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Hackers claim to have a database of nearly 7 million Dropbox credentials, service denies it was breached


A database containing login information for nearly 7 million users of the private cloud storage provider Dropbox has been accessed by hackers, according to a partial dump posted on Pastebin earlier this evening (via The Next Web). However, Dropbox has issued a statement denying that this breach occurred on its end, saying that Dropbox itself was not attacked, but rather a third-party service that had stored user credentials:

Dropbox has not been hacked. These usernames and passwords were unfortunately stolen from other services and used in attempts to log in to Dropbox accounts. We’d previously detected these attacks and the vast majority of the passwords posted have been expired for some time now. All other remaining passwords have been expired as well.

Update: Dropbox has also published a blog post addressing the incident.

Dropbox has taken steps to ensure that the leaked data is no longer valid by disabling any passwords that were leaked in the breach (and apparently many others just in case). The perpetrators have not yet posted a full dump of the database, opting to post only a few “teasers” from a section of the database containing email addresses starting with the letter “B.” These individuals are soliciting Bitcoin donations and say they will post more as more donations come in.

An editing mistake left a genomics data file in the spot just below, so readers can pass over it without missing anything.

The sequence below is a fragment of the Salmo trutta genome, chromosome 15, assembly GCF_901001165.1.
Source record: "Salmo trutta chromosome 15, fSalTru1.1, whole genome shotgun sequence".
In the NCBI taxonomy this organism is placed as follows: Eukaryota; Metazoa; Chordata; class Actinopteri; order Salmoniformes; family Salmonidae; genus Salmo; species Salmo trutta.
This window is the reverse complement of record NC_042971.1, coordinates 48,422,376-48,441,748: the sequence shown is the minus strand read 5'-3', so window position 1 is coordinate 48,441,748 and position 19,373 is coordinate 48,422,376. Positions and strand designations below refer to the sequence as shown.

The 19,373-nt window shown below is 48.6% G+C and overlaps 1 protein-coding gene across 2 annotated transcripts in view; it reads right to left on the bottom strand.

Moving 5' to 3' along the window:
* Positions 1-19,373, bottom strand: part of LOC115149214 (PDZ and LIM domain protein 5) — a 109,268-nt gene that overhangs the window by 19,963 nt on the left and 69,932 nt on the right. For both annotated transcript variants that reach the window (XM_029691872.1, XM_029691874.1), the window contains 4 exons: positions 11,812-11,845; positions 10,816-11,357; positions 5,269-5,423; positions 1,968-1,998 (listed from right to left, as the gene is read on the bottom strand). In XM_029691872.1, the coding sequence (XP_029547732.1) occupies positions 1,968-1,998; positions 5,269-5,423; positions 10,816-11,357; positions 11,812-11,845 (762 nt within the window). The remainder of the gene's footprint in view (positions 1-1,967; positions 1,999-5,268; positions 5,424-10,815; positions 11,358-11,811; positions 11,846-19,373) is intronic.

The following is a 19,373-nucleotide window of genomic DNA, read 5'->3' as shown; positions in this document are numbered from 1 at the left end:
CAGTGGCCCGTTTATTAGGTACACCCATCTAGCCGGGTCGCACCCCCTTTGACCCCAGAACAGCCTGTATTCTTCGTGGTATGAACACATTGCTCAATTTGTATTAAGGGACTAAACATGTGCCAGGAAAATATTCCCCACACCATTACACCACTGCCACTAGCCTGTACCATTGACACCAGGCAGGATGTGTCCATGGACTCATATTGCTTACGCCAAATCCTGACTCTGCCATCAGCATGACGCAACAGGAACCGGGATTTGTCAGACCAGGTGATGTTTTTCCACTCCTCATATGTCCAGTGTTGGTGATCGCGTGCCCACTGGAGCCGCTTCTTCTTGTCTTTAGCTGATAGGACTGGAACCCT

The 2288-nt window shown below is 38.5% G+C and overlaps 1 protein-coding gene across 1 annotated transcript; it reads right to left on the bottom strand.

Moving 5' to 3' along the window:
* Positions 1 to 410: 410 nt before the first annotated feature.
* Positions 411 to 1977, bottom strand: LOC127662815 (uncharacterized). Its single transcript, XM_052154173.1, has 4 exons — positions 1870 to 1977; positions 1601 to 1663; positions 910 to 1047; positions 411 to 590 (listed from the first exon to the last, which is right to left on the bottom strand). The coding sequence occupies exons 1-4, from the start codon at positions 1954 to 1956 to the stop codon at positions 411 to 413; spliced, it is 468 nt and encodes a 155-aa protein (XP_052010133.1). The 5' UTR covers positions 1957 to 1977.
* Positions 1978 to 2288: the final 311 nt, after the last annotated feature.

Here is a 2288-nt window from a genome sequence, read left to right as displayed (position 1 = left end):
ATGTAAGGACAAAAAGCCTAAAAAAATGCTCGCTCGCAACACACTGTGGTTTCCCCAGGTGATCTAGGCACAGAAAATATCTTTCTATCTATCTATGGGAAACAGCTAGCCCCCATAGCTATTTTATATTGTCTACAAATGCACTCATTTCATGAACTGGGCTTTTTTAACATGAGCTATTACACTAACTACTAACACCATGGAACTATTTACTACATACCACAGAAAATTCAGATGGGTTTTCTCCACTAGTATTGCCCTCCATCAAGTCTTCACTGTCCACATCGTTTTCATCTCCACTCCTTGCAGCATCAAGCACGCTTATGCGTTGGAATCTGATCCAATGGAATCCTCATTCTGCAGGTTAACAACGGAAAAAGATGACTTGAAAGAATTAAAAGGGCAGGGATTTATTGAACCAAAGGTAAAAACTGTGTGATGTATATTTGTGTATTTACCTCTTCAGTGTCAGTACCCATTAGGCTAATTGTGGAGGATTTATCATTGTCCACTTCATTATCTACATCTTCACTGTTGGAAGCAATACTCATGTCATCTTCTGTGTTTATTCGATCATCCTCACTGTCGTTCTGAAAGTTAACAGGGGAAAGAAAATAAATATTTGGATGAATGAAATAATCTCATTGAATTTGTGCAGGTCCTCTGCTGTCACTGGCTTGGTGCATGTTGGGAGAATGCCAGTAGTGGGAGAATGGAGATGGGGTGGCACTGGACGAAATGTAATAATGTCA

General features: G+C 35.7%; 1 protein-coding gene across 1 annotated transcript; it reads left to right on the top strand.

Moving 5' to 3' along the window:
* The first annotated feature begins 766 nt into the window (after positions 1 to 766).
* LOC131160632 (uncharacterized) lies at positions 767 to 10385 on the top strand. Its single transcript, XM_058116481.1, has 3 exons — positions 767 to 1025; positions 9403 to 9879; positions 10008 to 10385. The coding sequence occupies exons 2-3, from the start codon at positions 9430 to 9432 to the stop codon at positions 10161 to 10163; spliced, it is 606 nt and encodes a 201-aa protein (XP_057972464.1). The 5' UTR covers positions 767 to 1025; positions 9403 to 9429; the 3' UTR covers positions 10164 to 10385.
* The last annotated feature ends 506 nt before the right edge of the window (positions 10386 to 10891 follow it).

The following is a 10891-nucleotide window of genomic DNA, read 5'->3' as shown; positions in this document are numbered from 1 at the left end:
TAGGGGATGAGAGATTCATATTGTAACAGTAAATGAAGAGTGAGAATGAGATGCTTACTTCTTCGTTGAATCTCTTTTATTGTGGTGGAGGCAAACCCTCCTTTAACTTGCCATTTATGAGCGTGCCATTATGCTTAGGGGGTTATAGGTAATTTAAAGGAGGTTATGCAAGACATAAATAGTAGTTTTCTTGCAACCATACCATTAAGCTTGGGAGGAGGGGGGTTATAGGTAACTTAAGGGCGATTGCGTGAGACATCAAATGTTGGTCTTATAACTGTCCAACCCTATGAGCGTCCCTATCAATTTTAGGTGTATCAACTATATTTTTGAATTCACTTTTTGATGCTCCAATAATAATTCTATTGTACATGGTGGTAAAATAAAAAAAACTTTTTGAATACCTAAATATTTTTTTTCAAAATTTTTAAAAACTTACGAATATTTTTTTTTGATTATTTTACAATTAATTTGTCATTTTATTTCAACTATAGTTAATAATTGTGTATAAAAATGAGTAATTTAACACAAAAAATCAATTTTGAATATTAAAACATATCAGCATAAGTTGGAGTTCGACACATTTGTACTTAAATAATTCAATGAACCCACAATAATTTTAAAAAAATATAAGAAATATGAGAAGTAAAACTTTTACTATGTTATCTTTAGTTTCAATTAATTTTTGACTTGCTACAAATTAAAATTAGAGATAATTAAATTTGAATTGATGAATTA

If you haven’t already, you should login to Dropbox and change your password. It would also be wise to look for any unauthorized apps or login sessions on the site’s security settings page and revoke access to those you don’t recognize since any apps that have logged into your account, including the official iPhone and Mac applications, will not be automatically logged out when you change your password.

Enabling two-factor login is highly recommended on all services that support it, and Dropbox is no exception. You can add that security feature to your account from the security settings page as well. If you used your Dropbox password on any other services, you should change those immediately.

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  1. Kemar W (@toohotz) - 8 years ago

    2FA all the way, turned it on some time ago when I realized they enabled it.

  2. Bon Dole - 8 years ago

    I’m going to call BS on the passwords being expired. Plenty of people have been successfully posting that they are able to login to Dropbox with the posted credentials.

    • Court Kizer - 8 years ago

      passwords aren’t expired at all. Dropbox is just claiming in the post they detect suspicious activity and block accounts with them. Worst blog post I’ve ever seen. Doesn’t address the fact that changing your password will continue to allow 3rd party services to access all your data even when your password is reset. WEAK.

  3. emanon416 - 8 years ago

    Use SpiderOak instead of Dropbox. Fully encrypted.

  4. willo (@mozfart) - 8 years ago

    Great timing with iCloud Drive then. Bye bye Dropbox

    • standardpull - 8 years ago

      I think DB is garbage but this isn’t their problem, per se. It is more a problem with how some people failed to protect their passwords by sharing them with others all over the Internet.